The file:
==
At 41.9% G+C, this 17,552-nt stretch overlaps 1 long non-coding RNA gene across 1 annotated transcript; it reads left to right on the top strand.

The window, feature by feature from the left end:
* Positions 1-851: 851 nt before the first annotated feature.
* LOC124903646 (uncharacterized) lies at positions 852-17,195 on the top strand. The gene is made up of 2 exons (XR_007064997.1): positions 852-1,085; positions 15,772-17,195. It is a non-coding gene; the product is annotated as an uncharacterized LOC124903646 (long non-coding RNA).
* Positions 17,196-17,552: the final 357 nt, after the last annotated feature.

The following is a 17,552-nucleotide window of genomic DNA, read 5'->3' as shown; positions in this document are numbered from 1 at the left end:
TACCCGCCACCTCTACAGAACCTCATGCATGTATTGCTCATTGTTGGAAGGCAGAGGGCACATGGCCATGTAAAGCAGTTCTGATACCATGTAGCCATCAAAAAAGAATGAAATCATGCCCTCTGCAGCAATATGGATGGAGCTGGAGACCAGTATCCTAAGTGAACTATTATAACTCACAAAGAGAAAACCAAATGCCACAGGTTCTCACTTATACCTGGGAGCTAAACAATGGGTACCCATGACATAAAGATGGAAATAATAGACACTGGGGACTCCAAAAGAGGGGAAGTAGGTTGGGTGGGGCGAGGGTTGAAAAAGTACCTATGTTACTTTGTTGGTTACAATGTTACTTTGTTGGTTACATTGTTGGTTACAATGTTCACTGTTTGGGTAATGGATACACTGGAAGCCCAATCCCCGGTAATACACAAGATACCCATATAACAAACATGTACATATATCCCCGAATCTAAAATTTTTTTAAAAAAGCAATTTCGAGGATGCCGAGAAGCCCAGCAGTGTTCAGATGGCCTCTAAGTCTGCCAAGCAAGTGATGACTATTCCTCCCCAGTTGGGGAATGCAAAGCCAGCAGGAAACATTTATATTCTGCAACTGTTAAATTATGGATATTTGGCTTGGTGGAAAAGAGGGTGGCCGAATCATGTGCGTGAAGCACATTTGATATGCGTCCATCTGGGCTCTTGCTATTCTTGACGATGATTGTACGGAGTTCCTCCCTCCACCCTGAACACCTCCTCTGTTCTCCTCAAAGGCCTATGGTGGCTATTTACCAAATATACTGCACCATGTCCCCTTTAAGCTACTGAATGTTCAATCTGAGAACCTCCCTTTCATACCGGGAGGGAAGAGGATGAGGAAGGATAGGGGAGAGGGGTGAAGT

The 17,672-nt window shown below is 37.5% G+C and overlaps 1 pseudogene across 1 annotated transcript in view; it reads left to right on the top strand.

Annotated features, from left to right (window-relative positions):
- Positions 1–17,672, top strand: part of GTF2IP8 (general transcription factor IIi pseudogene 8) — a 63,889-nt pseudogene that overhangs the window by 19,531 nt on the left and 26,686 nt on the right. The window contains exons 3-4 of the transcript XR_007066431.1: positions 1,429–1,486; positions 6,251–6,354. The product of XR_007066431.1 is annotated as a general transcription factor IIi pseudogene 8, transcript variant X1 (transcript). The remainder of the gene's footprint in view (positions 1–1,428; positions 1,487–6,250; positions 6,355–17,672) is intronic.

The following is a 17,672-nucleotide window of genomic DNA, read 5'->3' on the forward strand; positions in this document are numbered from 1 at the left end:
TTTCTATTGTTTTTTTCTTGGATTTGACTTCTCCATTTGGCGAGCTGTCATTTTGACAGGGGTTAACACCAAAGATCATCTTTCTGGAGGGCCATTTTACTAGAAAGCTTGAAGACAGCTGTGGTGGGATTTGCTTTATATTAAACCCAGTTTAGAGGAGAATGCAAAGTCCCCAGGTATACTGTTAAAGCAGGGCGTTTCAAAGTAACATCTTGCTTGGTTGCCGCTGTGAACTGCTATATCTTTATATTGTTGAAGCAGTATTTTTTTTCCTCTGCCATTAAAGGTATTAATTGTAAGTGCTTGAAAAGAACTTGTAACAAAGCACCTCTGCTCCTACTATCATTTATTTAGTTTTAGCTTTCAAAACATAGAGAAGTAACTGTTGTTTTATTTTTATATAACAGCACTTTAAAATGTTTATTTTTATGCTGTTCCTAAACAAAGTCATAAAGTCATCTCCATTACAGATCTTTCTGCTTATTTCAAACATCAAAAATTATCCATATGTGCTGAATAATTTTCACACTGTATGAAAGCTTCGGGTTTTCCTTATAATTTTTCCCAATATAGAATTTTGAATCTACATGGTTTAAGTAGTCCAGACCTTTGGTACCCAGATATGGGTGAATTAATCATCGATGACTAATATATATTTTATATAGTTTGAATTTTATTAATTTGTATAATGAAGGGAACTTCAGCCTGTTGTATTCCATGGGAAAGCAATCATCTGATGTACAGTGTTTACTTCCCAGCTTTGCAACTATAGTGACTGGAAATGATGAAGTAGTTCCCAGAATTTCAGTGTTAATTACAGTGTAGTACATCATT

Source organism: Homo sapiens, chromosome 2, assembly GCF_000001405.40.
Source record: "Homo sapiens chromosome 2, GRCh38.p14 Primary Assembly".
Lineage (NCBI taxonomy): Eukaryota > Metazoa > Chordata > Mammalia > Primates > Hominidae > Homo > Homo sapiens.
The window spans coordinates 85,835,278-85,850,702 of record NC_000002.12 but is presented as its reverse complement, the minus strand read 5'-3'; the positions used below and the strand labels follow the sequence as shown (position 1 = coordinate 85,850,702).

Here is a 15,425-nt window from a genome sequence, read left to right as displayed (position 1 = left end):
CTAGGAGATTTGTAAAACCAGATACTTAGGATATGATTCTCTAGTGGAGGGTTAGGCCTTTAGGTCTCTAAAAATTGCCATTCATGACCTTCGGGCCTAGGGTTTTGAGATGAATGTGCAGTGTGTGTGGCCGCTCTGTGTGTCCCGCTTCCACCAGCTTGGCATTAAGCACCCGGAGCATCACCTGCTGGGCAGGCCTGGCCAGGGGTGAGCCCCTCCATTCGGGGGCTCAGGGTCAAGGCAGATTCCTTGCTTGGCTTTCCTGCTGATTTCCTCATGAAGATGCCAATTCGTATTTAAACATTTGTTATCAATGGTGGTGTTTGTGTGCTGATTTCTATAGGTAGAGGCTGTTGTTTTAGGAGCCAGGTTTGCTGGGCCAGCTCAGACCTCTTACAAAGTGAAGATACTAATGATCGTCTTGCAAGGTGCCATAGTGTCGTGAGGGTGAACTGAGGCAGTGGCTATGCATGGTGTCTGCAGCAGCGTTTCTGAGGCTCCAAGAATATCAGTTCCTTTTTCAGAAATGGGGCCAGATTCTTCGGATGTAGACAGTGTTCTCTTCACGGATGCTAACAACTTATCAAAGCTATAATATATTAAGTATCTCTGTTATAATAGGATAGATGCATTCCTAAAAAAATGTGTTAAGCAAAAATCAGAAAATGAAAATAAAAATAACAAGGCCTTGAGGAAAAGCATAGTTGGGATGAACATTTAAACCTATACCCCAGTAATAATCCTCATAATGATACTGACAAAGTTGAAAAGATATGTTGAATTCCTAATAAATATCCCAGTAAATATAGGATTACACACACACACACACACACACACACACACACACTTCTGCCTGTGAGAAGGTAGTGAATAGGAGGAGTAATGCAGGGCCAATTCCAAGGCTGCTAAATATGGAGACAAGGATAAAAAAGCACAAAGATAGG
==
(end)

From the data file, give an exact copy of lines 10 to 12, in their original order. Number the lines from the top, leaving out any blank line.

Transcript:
- Positions 1–17,672, top strand: part of GTF2IP8 (general transcription factor IIi pseudogene 8) — a 63,889-nt pseudogene that overhangs the window by 19,531 nt on the left and 26,686 nt on the right. The window contains exons 3-4 of the transcript XR_007066431.1: positions 1,429–1,486; positions 6,251–6,354. The product of XR_007066431.1 is annotated as a general transcription factor IIi pseudogene 8, transcript variant X1 (transcript). The remainder of the gene's footprint in view (positions 1–1,428; positions 1,487–6,250; positions 6,355–17,672) is intronic.

The following is a 17,672-nucleotide window of genomic DNA, read 5'->3' on the forward strand; positions in this document are numbered from 1 at the left end:
TTTCTATTGTTTTTTTCTTGGATTTGACTTCTCCATTTGGCGAGCTGTCATTTTGACAGGGGTTAACACCAAAGATCATCTTTCTGGAGGGCCATTTTACTAGAAAGCTTGAAGACAGCTGTGGTGGGATTTGCTTTATATTAAACCCAGTTTAGAGGAGAATGCAAAGTCCCCAGGTATACTGTTAAAGCAGGGCGTTTCAAAGTAACATCTTGCTTGGTTGCCGCTGTGAACTGCTATATCTTTATATTGTTGAAGCAGTATTTTTTTTCCTCTGCCATTAAAGGTATTAATTGTAAGTGCTTGAAAAGAACTTGTAACAAAGCACCTCTGCTCCTACTATCATTTATTTAGTTTTAGCTTTCAAAACATAGAGAAGTAACTGTTGTTTTATTTTTATATAACAGCACTTTAAAATGTTTATTTTTATGCTGTTCCTAAACAAAGTCATAAAGTCATCTCCATTACAGATCTTTCTGCTTATTTCAAACATCAAAAATTATCCATATGTGCTGAATAATTTTCACACTGTATGAAAGCTTCGGGTTTTCCTTATAATTTTTCCCAATATAGAATTTTGAATCTACATGGTTTAAGTAGTCCAGACCTTTGGTACCCAGATATGGGTGAATTAATCATCGATGACTAATATATATTTTATATAGTTTGAATTTTATTAATTTGTATAATGAAGGGAACTTCAGCCTGTTGTATTCCATGGGAAAGCAATCATCTGATGTACAGTGTTTACTTCCCAGCTTTGCAACTATAGTGACTGGAAATGATGAAGTAGTTCCCAGAATTTCAGTGTTAATTACAGTGTAGTACATCATT